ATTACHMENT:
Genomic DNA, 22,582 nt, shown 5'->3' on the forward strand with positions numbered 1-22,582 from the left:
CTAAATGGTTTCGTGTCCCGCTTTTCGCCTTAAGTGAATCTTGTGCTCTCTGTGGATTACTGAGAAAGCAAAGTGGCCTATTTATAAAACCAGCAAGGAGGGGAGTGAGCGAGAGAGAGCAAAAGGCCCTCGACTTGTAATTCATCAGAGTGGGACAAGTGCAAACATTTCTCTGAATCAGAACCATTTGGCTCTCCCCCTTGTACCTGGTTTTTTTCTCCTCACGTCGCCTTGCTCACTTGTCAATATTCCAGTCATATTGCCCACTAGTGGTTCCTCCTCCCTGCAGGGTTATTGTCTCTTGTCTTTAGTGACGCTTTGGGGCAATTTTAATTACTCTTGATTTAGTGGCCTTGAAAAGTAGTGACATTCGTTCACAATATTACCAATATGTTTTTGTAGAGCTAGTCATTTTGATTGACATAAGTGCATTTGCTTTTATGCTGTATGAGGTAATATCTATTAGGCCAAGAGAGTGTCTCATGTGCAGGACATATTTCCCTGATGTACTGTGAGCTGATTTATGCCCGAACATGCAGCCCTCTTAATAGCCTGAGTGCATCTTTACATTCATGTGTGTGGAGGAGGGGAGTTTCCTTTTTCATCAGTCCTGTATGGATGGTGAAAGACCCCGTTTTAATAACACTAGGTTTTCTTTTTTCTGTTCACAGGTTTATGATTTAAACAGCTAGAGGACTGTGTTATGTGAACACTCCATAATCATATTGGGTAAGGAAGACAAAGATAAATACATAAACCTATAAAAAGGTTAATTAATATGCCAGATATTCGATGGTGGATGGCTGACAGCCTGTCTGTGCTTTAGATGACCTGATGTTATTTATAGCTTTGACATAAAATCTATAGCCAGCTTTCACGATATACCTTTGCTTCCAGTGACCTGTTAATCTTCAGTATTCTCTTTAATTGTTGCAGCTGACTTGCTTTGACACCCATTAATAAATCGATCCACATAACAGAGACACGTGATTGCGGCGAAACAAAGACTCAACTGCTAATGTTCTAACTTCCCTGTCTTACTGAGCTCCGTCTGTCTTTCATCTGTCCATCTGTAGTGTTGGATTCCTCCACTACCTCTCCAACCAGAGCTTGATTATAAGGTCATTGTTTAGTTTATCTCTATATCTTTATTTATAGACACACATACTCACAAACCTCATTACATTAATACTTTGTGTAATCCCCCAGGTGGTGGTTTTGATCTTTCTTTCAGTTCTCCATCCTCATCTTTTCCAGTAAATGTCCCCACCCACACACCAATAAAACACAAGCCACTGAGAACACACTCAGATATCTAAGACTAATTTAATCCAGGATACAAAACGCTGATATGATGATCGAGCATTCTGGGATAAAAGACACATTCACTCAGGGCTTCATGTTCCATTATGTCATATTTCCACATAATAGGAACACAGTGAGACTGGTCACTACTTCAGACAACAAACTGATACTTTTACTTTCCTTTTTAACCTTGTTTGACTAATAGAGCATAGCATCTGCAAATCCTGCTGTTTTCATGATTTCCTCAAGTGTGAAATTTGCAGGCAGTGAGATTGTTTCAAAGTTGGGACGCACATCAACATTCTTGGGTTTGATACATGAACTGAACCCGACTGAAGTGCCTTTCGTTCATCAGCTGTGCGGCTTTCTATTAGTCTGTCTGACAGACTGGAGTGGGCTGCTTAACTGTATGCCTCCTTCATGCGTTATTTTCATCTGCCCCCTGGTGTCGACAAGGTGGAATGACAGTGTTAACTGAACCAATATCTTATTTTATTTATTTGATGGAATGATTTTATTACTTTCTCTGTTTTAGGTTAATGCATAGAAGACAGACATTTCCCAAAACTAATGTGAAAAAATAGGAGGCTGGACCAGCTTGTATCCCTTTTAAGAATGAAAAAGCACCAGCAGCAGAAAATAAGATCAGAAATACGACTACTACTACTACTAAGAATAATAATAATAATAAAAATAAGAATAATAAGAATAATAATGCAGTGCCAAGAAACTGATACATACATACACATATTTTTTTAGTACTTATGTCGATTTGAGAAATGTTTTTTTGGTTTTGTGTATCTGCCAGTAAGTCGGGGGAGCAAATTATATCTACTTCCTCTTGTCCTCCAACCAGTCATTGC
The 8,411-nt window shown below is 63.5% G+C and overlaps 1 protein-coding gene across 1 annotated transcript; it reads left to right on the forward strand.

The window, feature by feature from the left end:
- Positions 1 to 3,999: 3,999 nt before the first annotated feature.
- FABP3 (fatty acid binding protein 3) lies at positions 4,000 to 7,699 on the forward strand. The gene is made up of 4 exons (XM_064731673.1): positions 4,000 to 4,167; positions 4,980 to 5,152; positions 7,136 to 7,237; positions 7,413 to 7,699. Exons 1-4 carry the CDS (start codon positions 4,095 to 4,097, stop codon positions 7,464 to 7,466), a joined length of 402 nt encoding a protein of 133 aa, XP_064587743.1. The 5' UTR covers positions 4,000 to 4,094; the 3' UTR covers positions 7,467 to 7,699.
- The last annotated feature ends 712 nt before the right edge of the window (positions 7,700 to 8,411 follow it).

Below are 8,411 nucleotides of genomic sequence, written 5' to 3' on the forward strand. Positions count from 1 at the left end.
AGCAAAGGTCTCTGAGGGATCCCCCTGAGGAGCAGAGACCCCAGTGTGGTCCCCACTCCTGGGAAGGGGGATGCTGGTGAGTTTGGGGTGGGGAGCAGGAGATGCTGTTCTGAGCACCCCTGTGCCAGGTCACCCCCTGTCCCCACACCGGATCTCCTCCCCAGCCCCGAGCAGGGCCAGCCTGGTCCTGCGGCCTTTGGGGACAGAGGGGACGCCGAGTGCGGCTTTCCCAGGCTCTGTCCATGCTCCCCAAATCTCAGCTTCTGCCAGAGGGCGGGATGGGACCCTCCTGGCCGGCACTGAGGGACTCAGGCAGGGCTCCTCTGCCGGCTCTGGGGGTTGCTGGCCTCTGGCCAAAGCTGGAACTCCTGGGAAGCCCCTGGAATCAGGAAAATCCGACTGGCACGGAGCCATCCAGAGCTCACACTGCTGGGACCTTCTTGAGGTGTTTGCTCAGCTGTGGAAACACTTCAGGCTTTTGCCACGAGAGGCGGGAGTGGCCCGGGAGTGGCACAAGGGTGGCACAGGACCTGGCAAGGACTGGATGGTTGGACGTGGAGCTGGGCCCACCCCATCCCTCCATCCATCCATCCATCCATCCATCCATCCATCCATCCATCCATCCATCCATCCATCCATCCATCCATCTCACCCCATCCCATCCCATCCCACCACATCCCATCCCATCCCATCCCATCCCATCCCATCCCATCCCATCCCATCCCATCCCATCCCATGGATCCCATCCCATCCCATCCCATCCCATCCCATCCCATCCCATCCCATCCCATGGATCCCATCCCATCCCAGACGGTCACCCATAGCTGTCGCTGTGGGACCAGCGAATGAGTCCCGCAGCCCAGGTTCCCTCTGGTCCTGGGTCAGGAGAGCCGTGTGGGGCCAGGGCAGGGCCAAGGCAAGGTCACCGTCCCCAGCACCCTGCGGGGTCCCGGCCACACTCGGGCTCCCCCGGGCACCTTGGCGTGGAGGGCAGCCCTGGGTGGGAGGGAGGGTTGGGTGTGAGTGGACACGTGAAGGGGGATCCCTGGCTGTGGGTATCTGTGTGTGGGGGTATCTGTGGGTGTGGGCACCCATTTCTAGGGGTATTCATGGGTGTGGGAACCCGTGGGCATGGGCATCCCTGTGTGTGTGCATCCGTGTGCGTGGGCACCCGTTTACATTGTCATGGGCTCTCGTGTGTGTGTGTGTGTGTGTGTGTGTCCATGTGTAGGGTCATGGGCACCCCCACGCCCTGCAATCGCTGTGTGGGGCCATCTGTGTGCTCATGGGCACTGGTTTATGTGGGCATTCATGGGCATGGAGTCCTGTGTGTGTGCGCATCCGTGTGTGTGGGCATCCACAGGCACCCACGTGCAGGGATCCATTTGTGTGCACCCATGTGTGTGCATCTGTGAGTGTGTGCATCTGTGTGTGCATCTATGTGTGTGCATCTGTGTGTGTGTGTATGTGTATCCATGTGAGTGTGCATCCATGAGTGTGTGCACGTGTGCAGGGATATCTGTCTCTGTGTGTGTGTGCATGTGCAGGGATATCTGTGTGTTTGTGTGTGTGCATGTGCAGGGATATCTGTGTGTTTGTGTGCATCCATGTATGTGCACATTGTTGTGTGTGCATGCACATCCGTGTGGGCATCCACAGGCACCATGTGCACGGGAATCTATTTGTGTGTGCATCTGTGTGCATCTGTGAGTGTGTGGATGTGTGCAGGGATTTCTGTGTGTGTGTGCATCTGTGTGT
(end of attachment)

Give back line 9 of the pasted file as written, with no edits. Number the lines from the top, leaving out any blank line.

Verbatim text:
AGCAAAGGTCTCTGAGGGATCCCCCTGAGGAGCAGAGACCCCAGTGTGGTCCCCACTCCTGGGAAGGGGGATGCTGGTGAGTTTGGGGTGGGGAGCAGGAGATGCTGTTCTGAGCACCCCTGTGCCAGGTCACCCCCTGTCCCCACACCGGATCTCCTCCCCAGCCCCGAGCAGGGCCAGCCTGGTCCTGCGGCCTTTGGGGACAGAGGGGACGCCGAGTGCGGCTTTCCCAGGCTCTGTCCATGCTCCCCAAATCTCAGCTTCTGCCAGAGGGCGGGATGGGACCCTCCTGGCCGGCACTGAGGGACTCAGGCAGGGCTCCTCTGCCGGCTCTGGGGGTTGCTGGCCTCTGGCCAAAGCTGGAACTCCTGGGAAGCCCCTGGAATCAGGAAAATCCGACTGGCACGGAGCCATCCAGAGCTCACACTGCTGGGACCTTCTTGAGGTGTTTGCTCAGCTGTGGAAACACTTCAGGCTTTTGCCACGAGAGGCGGGAGTGGCCCGGGAGTGGCACAAGGGTGGCACAGGACCTGGCAAGGACTGGATGGTTGGACGTGGAGCTGGGCCCACCCCATCCCTCCATCCATCCATCCATCCATCCATCCATCCATCCATCCATCCATCCATCCATCCATCCATCCATCCATCTCACCCCATCCCATCCCATCCCACCACATCCCATCCCATCCCATCCCATCCCATCCCATCCCATCCCATCCCATCCCATCCCATCCCATGGATCCCATCCCATCCCATCCCATCCCATCCCATCCCATCCCATCCCATCCCATGGATCCCATCCCATCCCAGACGGTCACCCATAGCTGTCGCTGTGGGACCAGCGAATGAGTCCCGCAGCCCAGGTTCCCTCTGGTCCTGGGTCAGGAGAGCCGTGTGGGGCCAGGGCAGGGCCAAGGCAAGGTCACCGTCCCCAGCACCCTGCGGGGTCCCGGCCACACTCGGGCTCCCCCGGGCACCTTGGCGTGGAGGGCAGCCCTGGGTGGGAGGGAGGGTTGGGTGTGAGTGGACACGTGAAGGGGGATCCCTGGCTGTGGGTATCTGTGTGTGGGGGTATCTGTGGGTGTGGGCACCCATTTCTAGGGGTATTCATGGGTGTGGGAACCCGTGGGCATGGGCATCCCTGTGTGTGTGCATCCGTGTGCGTGGGCACCCGTTTACATTGTCATGGGCTCTCGTGTGTGTGTGTGTGTGTGTGTGTGTCCATGTGTAGGGTCATGGGCACCCCCACGCCCTGCAATCGCTGTGTGGGGCCATCTGTGTGCTCATGGGCACTGGTTTATGTGGGCATTCATGGGCATGGAGTCCTGTGTGTGTGCGCATCCGTGTGTGTGGGCATCCACAGGCACCCACGTGCAGGGATCCATTTGTGTGCACCCATGTGTGTGCATCTGTGAGTGTGTGCATCTGTGTGTGCATCTATGTGTGTGCATCTGTGTGTGTGTGTATGTGTATCCATGTGAGTGTGCATCCATGAGTGTGTGCACGTGTGCAGGGATATCTGTCTCTGTGTGTGTGTGCATGTGCAGGGATATCTGTGTGTTTGTGTGTGTGCATGTGCAGGGATATCTGTGTGTTTGTGTGCATCCATGTATGTGCACATTGTTGTGTGTGCATGCACATCCGTGTGGGCATCCACAGGCACCATGTGCACGGGAATCTATTTGTGTGTGCATCTGTGTGCATCTGTGAGTGTGTGGATGTGTGCAGGGATTTCTGTGTGTGTGTGCATCTGTGTGT